So it’s happened, Jeremy Corbyn – perennial back-bencher and left-wing stalwart – has won the leadership of the Labour party with a decisive and overwhelming victory amongst his party’s membership. That very well may be the easy part.
Corbyn has now had his first day in office, and from the off it seems like it will be an uphill battle for Corbyn to unite the Labour Party that is now his and direct them towards fighting their real enemy, the seemingly untouchable Tories.
Getting some of his recent rivals to come on side will help his cause a little. Andy Burnham being Home Secretary and Yvette Cooper taking up the offer of chairing a committee on refugees are very positive steps that signal that instead of breakaway factions forming that Corbyn can command the respect and loyalty of the party’s big-hitters. If those who lost to him by almost 40% of the vote aren’t staging a coup, then it seems implausible that anyone else can either. But it will take time before the rifts of the summer are healed, and luckily for Labour chances are they will be (one way or another) before they next face the Tories in an election.
But there are problems in his appointees. Chancellor John McDonnell goes along with Corbyn’s left-wing agenda very well, but when the man with the keys to the Exchequer is so brazen about his ideas of spending and with quotes supporting the IRA then it does strike as an appointment that will worry the voters a little, something Labour can ill-afford. There are also a lack of appointments of women into the top positions, leading to a missed opportunity to position itself as the party of equality and also depriving some of the finest politicians in the land some of the most important positions in the land, such as deputy leadership candidate Caroline Flint or many people’s shadow chancellor tip Angela Eagle. Of course there’s plenty time for reshuffles before the election, but it’s not exactly a cabinet of confidence for a leader whose authority over his MPs is shaky at best.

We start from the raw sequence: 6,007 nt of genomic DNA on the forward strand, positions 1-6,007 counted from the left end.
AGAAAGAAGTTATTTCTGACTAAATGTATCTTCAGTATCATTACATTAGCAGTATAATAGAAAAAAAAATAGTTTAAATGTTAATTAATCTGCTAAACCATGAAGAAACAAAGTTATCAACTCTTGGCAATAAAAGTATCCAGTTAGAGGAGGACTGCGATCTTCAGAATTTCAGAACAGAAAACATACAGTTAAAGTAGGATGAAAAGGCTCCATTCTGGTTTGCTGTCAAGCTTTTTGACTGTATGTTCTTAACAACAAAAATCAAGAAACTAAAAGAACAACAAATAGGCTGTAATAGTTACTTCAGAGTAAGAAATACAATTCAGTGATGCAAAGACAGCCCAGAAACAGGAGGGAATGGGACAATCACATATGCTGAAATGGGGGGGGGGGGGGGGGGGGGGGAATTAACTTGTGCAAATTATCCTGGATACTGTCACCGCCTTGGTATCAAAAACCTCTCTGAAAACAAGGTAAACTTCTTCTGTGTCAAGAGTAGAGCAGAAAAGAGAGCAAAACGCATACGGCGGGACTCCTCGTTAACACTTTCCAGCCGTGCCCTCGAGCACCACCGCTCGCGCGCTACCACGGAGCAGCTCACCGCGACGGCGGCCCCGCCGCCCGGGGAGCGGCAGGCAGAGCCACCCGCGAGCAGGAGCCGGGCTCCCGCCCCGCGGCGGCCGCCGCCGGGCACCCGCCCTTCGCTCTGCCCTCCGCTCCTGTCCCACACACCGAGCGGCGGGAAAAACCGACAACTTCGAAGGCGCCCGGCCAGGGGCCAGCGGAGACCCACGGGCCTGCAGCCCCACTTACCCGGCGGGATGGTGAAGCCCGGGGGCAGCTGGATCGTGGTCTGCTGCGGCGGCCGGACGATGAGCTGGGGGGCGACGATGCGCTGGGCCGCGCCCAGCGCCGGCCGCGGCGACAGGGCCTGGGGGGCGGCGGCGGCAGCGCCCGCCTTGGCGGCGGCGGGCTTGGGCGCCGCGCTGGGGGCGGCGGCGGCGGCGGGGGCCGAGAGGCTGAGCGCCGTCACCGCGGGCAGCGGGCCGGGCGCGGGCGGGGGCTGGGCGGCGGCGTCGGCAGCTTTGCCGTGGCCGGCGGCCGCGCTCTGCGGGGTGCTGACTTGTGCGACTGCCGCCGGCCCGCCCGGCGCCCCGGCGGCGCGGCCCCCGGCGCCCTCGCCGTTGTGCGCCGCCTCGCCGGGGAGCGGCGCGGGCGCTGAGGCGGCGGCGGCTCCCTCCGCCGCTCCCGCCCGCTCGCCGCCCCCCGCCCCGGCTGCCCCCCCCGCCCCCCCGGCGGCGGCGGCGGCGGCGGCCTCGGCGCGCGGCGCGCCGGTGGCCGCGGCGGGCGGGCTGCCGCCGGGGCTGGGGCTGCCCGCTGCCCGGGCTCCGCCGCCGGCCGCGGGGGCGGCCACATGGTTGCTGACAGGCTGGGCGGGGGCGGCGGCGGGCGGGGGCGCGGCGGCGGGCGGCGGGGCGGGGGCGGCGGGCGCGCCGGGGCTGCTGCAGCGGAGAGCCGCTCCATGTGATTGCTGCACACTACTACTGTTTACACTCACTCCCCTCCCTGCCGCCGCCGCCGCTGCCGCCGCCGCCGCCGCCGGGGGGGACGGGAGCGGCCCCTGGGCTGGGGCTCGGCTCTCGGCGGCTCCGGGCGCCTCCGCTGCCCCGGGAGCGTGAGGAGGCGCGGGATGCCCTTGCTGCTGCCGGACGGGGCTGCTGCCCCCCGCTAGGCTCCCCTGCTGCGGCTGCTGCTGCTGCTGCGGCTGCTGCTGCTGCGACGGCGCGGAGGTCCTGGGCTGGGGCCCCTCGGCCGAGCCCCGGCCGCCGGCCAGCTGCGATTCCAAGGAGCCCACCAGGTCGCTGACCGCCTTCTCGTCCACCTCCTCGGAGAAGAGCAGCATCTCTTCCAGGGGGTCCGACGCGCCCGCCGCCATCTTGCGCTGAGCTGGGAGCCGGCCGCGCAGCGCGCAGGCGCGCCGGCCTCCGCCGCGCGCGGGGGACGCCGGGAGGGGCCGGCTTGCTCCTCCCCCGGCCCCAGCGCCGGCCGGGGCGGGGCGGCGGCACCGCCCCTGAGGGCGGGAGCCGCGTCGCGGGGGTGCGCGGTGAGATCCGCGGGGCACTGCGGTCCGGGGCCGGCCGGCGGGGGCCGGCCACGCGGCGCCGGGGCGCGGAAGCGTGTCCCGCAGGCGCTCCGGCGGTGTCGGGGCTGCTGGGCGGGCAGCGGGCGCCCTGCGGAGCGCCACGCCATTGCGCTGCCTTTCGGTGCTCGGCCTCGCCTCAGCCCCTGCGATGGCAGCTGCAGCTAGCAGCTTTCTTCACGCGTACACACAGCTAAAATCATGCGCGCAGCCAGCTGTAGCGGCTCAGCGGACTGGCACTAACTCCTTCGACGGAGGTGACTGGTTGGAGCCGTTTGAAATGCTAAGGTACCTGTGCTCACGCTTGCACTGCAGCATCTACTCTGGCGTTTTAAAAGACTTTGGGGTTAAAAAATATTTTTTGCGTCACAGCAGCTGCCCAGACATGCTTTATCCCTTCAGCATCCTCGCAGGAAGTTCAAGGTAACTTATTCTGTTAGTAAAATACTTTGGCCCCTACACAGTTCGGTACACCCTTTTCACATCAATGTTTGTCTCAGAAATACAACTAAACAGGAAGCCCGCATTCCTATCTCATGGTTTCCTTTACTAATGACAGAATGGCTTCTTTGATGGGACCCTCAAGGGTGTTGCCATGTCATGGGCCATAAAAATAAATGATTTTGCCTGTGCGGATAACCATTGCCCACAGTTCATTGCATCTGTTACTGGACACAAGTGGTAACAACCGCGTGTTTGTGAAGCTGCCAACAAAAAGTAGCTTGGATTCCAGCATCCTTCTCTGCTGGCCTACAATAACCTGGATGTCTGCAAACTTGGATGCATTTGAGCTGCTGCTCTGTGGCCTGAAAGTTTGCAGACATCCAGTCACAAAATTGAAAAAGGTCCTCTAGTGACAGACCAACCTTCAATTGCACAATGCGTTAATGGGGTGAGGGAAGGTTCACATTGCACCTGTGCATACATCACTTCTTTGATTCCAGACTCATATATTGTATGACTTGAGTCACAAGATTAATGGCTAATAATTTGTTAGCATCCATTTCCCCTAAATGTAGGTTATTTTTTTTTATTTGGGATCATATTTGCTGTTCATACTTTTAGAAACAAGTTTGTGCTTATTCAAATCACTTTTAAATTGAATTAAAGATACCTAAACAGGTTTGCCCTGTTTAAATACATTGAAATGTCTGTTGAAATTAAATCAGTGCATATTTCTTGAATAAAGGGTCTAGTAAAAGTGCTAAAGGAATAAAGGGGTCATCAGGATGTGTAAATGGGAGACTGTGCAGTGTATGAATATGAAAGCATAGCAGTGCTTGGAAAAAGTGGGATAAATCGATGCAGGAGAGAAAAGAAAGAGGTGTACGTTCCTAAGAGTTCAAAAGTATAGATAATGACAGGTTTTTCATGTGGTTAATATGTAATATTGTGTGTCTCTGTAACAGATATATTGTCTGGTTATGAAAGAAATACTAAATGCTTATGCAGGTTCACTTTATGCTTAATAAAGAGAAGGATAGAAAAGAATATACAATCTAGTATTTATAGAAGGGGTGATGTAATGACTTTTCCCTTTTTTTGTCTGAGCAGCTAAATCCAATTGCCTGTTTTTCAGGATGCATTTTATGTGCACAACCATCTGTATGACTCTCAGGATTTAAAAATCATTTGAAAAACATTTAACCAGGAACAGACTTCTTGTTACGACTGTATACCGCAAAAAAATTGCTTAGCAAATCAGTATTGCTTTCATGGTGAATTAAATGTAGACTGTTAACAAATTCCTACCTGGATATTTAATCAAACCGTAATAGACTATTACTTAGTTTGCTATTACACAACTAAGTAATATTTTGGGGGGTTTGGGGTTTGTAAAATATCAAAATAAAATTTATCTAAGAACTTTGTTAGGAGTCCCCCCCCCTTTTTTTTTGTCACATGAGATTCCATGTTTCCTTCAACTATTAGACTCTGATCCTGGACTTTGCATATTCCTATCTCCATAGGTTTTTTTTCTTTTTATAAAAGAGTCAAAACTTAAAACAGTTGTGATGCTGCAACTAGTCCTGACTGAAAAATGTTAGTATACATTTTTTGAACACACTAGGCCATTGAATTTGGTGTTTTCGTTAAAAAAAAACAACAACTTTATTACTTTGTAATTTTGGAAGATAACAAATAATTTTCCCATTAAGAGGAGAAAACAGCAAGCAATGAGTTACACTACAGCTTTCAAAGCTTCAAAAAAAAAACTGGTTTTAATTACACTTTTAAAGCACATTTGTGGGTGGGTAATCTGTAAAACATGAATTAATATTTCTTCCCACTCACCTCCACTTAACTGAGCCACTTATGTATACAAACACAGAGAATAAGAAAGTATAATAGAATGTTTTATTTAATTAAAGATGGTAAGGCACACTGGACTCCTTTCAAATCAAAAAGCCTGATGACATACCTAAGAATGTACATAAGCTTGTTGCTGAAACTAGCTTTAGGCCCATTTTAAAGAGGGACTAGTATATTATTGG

It is genuinely exciting to see a man of such socialist principles take one of the largest political posts in the country, and to paraphrase a Labour source it will be either “fantastic or fatal” for the Labour Party. If he can win, then it’ll be the biggest ideological shift the country’s seen since World War II and a sounding rejection of austerity and post-recession politics as we know it. If he loses, then the Tories will be in power for 15 years (longer even than New Labour’s stint in office) and will continue with their neo-Thatcherite rollback of the state. Labour’s defeat in May can be categorised by saying they didn’t offer an alternative to the Tories enough to change governments; that’s certainly not an accusation that could be levelled at a Corbyn General Election campaign.
An important part of the weekend’s revelations is that Tom Watson has been elected Corbyn’s deputy. He’ll be more of an enforcer type, in a way that might be needed to keep order within the party. And that’s what the next few months or even year could turn out to be for Labour: an exercise in discipline and order and a crash course in high level politics for a new leadership with old values.
Watson came out swinging in his appearance on the Andrew Marr show yesterday morning in an attempt to dispel rumours that Corbyn would back leaving the EU and NATO. It may well be that this sidekick is used an awful lot to be the sober and conciliatory yin to Corbyn’s more firebrand yang.
All of this adds up to what is going to be an unpredictable and almost wacky few years of politics where the left, the right and the centre all square off against each other in a cat and mouse battle that could end in any number of ways.
So Tom and Jerry are beginning their journey to lead Labour into the next era of British politics, it’s going to be a hell of a show.